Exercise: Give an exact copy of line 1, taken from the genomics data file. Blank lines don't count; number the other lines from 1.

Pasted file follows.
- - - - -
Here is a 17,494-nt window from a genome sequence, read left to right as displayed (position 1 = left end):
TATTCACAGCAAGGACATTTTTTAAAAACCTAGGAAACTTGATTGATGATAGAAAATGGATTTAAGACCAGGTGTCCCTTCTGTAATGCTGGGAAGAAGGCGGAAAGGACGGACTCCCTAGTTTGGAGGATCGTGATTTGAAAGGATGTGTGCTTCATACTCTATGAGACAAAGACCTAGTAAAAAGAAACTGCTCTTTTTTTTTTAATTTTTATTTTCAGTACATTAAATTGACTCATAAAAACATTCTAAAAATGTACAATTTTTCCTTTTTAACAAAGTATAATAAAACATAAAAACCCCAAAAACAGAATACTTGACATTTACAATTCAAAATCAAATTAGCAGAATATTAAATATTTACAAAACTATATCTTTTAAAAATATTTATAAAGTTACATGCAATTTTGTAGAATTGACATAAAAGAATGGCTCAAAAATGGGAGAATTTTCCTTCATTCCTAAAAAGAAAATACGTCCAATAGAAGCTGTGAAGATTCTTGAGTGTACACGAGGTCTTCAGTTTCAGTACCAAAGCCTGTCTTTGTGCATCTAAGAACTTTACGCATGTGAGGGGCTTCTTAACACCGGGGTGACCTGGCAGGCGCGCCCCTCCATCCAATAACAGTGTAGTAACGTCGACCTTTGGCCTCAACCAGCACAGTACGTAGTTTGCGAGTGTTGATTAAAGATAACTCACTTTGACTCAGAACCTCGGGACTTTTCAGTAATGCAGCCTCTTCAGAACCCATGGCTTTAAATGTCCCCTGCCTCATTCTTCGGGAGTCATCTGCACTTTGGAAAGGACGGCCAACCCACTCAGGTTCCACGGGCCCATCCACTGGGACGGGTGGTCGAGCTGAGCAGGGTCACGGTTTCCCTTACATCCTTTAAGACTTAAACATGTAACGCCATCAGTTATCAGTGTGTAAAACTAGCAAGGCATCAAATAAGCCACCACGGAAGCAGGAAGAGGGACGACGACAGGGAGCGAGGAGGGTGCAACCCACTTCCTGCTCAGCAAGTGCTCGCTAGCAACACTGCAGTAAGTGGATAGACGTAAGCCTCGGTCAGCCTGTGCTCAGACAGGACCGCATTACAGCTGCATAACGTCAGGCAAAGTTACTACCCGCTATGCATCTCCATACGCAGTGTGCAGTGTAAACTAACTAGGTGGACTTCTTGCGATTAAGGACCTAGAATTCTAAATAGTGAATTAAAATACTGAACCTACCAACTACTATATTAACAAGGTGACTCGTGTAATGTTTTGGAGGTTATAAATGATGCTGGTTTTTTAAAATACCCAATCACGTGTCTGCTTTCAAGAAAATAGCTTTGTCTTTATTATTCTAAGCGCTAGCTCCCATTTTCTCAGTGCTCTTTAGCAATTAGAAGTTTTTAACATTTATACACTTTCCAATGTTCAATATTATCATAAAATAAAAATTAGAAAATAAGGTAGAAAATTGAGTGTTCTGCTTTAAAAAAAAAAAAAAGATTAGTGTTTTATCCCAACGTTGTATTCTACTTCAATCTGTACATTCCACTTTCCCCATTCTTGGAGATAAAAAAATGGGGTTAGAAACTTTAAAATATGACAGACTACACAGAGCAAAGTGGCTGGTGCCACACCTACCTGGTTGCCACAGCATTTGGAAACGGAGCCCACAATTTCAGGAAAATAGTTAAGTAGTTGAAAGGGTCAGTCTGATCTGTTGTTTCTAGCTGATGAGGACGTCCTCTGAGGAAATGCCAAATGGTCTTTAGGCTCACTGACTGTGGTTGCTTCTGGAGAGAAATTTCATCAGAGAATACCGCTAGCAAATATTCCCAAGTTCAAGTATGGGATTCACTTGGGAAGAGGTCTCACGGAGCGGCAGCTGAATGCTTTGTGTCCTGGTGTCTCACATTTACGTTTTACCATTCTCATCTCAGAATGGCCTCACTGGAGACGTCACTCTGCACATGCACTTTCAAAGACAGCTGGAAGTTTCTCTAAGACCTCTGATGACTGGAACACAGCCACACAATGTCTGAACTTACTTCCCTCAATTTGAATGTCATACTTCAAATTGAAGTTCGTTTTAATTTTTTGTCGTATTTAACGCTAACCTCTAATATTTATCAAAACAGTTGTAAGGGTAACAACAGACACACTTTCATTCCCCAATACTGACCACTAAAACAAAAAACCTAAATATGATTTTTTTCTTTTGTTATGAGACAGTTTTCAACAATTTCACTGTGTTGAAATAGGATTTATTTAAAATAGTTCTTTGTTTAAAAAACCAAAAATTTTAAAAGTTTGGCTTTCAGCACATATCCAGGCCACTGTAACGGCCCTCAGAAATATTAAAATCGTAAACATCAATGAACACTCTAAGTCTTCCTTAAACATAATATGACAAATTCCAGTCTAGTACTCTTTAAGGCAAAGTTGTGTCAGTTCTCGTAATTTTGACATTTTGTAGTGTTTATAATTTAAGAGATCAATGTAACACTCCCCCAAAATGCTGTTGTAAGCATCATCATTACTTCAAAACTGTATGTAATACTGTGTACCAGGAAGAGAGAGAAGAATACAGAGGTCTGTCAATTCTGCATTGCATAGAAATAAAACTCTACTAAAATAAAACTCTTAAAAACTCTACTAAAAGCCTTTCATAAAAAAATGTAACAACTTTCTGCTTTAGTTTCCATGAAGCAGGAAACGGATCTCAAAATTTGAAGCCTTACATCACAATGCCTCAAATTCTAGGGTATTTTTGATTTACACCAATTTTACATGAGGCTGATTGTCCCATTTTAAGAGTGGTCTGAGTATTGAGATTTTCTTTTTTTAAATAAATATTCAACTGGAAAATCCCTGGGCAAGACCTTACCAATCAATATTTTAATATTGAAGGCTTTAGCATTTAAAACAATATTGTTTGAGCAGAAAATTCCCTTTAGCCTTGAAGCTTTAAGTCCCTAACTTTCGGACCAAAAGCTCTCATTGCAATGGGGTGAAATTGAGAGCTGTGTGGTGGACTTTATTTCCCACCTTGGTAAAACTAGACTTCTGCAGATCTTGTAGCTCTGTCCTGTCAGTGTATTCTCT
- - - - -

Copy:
Here is a 17,494-nt window from a genome sequence, read left to right as displayed (position 1 = left end):